So, in addition to giving our teams and their members a real-time understanding of what is happening in the world, we need to give them a sense of which hill we’re trying to take. Instead of cascading goals, instead of cascading instructions for actions, we should cascade meaning and purpose.
Whereas cascaded goals are a control mechanism, cascaded meaning is a release mechanism. It brings to life the context within which everyone works, but it leaves the locus of control – for choosing, deciding, prioritizing, goal setting – where it truly resides, and where understanding of the world and the ability to do something about it intersect: with the team member.
Therefore the prevailing assumption is that we need goals because our deficit at work is a deficit of aligned action. We’re mistaken. What we face instead is a deficit of meaning, of a clear and detailed understanding of the purpose of our work, and of the values we should honor in deciding how to get it done. OUR PEOPLE DON’T NEED TO BE TOLD WHAT TO DO; THEY WANT TO BE TOLD WHY.
To be specific, here are the three levers to be used in order to create such great effect by cascading meaning.
THE FIRST LEVER = Expressed Values : which is what you write on the walls.
I don’t mean that you should literally write out your “values.” Many leaders and many companies set about doing this and wind up with a list of generic values such as integrity, innovation, or , teamwork – and then wonder why the whole exercise doesn’t seem to have made much difference. Instead, apply some creativity to how you want to bring your meaning to life for your people. Don’t tell them what you value, show them.
- What do you actually want them to see and to bump into at work?.
- What are your expressed values?
- What have you written on your walls?
- What do your people encounter when they walk in through the door?
- What do they see when they turn to the left?
- And what do those things tell them about who you are?
THE SECOND LEVER = Through rituals.
Facebook has their famous bimonthly hack-a-thon; Chick-fil-A stops work on Sundays. Sam Walton, founder of Walmart and Sam’s Club, had a ritual he practiced every single Friday until he was physically unable to do it anymore: he would pick a store, move the merchandise around on a particular end-cap display, and come back on Saturday to see what had sold. It was his own version of QMI, (Quick Market Intelligence), and what it signaled, to his employees, was his deep belief that no one, not even the boss, knows the brain of the customer better than the customer.
You already have rituals, whether they are conscious or unconscious, and these rituals-the things you do repeatedly-communicate to your people what is meaningful to you. If we followed you around for a week, we’d see them. Let’s say you have a meeting:
- What time do you show up?
- Are you five minutes early, or five minutes late?
- What are you wearing?
- Do you catch up with your team members about their personal lives or do you launch right into business?
- Who talks first?
- Do you allow your team members to speak, or do you cut them off?
- Does the meeting go long?
- Do you hold people back to finish things up?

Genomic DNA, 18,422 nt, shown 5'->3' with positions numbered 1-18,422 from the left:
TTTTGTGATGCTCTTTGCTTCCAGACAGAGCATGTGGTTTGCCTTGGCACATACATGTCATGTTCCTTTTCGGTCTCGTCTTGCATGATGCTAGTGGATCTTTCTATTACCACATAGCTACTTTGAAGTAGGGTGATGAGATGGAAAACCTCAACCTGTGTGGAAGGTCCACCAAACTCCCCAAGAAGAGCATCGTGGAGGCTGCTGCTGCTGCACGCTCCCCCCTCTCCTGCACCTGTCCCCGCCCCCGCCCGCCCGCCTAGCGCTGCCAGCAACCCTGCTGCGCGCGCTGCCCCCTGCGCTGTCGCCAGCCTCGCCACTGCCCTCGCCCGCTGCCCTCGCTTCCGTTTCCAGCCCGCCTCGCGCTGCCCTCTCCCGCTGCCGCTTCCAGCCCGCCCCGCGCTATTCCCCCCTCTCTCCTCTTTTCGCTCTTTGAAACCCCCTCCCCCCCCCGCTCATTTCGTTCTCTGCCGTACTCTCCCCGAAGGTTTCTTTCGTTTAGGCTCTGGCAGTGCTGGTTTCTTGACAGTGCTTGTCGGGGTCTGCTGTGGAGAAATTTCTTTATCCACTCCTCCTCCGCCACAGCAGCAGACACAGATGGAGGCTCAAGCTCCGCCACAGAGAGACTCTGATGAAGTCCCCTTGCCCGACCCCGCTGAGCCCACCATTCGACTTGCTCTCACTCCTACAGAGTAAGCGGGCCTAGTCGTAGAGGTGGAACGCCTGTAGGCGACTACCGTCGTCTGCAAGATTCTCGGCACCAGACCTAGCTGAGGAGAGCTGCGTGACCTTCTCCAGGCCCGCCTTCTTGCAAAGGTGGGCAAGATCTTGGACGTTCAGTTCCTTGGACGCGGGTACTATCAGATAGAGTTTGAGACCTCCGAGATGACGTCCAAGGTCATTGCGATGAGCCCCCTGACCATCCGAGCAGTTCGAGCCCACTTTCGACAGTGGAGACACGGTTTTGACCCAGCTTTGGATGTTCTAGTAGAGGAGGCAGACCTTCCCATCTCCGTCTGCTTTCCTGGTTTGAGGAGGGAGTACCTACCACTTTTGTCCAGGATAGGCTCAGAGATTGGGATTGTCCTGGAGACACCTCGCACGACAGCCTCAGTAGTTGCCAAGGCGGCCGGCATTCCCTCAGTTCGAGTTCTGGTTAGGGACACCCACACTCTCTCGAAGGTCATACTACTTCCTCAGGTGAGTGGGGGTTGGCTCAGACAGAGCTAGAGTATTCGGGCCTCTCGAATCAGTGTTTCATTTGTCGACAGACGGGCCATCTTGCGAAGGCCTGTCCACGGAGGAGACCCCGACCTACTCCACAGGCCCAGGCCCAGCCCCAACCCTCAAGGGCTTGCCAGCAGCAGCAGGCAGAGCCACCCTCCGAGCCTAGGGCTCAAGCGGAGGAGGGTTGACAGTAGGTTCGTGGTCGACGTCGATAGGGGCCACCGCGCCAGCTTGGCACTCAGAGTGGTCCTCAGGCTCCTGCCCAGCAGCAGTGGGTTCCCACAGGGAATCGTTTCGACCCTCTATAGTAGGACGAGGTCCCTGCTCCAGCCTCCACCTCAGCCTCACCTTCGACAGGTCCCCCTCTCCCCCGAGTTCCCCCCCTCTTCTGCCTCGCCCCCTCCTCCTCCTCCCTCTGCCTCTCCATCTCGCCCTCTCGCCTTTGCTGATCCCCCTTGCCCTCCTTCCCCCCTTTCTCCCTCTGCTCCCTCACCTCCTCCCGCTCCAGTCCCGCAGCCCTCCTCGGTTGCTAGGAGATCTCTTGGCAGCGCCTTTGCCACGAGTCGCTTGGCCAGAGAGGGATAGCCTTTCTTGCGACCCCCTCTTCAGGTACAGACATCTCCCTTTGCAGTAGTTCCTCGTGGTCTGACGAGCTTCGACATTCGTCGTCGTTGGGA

These are all aspects of your rituals, and we, your team, see them, make sense of them, and draw our conclusions-whether you want us to or not. The question, then, isn’t whether you have rituals or not. The question is whether or not you are deliberate about what your rituals communicate.
THE THIRD LEVER = Through stories.
Chick-fil-A for example makes an art of its storytelling through the operator profiles during Seminar. The company dedicates time to going out to each operator’s store, taking photos, and learning about his or her family and community, precisely so it can share these stories with the rest of the company.
Many of the best leaders are story tellers, not in the sense of writing a novel or a screenplay, but because they cascade meaning through vignettes, anecdotes, or stories told at meetings, on email chains, or on phone calls. They are always telling these little stories, because the stories that they choose to tell convey what they value. Stories make sense of the world: they are meaning, made human. That’s why religions tell stories about their messiah and the creation of the earth, and include parables within those stories that help us learn what is meaningful. And that’s why you can tell a lot about what matters to a team by the stories that the team members tell themselves.You tell stories, whether you know it or not, and you’re telling them all the time, in every conversation and at every meeting.
- What stories are you telling?
- And what do they say about what you find meaningful?
As a leader, you are trying to unlock the judgment, the choices, the insight, and the creativity of your people. The way we go about this doesn’t make much sense. We cloister information in our planning systems, and we cascade directives in our goal-setting systems. Instead, we should unlock information through intelligence systems, and cascade meaning through our expressed values, rituals, and stories. We should let our people know what’s going on in the world, and which hill we’re trying to take, and then we should trust them to figure out how to make a contribution.